First that nasty cold knocked out the IT department, then your desk-mate started sniffling. At this time of year, there seems to be a perpetual virus going around the office. One way to help? Load up on superfoods that give your immune system a fighting chance, but don't wait until you're already feeling under the weather. Studies show that infection-fighting nutrients like zinc, selenium and beta-glucans work better before symptoms start, so load up on healthful foods now to keep your body's defense system strong throughout the season.
Garlic's history as an infection fighter runs long (it was used as an antibiotic during both World Wars) thanks to the sulfur-containing compounds in each clove, including powerful allicin, ajoene and thiosulfinates. The anitmicrobial effects of the garlic compound allicin are well-documented, including in a 2004 study in the British Journal of Biomedical Science, where researchers found the sulfinate effective against powerful, antibiotic resistant bacterial infections from Methicillin-resistant Staphylococcus aureus (MRSA).
Wheat germ is one of the richest vegetarian sources of zinc -- an important mineral that is involved in nearly every aspect of immune system regulation. Zinc aids in the development of T-lymphocytes, a group of white blood cells that are central to fighting off infection. It also helps maintain healthy skin and mucus membranes -- the body's first barriers to infection.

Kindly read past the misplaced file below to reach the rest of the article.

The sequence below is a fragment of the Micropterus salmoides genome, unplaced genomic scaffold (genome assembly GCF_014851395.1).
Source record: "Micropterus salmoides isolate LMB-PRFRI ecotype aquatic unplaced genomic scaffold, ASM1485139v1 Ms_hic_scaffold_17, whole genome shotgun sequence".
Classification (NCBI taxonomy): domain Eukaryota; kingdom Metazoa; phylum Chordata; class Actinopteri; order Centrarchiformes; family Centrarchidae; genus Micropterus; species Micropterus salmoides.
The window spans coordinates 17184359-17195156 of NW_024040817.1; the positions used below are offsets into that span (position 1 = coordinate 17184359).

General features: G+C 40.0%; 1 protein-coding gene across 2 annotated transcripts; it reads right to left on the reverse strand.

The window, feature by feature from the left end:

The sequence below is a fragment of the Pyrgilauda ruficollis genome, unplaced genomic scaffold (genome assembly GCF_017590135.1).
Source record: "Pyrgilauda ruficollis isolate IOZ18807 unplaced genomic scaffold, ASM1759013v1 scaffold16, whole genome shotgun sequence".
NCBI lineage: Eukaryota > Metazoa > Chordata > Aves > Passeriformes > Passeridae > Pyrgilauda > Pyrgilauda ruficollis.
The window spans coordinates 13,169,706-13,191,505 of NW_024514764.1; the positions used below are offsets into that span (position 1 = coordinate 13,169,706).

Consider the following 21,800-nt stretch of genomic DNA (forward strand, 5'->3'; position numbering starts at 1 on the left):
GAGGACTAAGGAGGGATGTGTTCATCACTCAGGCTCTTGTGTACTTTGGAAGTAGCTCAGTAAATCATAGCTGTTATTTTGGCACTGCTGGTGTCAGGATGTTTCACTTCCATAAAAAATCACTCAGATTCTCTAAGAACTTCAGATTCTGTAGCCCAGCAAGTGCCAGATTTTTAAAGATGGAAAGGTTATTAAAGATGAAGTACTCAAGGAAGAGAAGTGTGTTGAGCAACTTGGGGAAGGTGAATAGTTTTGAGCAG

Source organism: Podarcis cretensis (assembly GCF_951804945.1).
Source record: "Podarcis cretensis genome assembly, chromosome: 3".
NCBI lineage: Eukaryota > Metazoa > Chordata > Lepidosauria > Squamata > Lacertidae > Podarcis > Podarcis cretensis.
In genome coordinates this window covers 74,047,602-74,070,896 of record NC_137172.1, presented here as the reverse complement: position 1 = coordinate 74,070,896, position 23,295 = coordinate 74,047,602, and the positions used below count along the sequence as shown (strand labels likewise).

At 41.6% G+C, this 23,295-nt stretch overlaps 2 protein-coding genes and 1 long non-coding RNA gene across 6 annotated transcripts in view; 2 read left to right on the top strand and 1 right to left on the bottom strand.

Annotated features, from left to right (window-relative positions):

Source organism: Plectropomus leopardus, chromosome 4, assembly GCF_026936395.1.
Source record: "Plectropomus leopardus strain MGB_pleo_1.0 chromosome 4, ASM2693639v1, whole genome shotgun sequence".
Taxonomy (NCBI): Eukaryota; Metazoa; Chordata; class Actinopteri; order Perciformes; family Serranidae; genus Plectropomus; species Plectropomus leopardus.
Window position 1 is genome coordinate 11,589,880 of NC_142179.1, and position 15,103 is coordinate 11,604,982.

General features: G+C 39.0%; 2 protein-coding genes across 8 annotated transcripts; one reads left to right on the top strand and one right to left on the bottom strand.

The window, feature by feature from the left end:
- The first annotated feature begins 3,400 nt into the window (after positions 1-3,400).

According to the National Institutes of Health (NIH)'s Office of Dietary Supplements, the reason grain-derived zinc is less available to humans than meat sources is because grains also contain phytates, a compound that binds to zinc and inhibits its absorption by the body. Soaking or sprouting the wheat germ before eating it will help to break down the phytates, improving zinc absorption.
Brazil nuts are the richest source of selenium, a nutrient that helps to form selenoproteins -- a powerful antioxidant that helps prevent cellular damage from free radicals. That means selenium may help prevent chronic diseases like some cancers and heart disease, but selenoproteins also play a role in protecting the immune system by helping to form infection-fighting T-cells. One study in mice showed that the compound also helps regulate intestinal flora -- helping gut bacteria to defeat invading pathogens.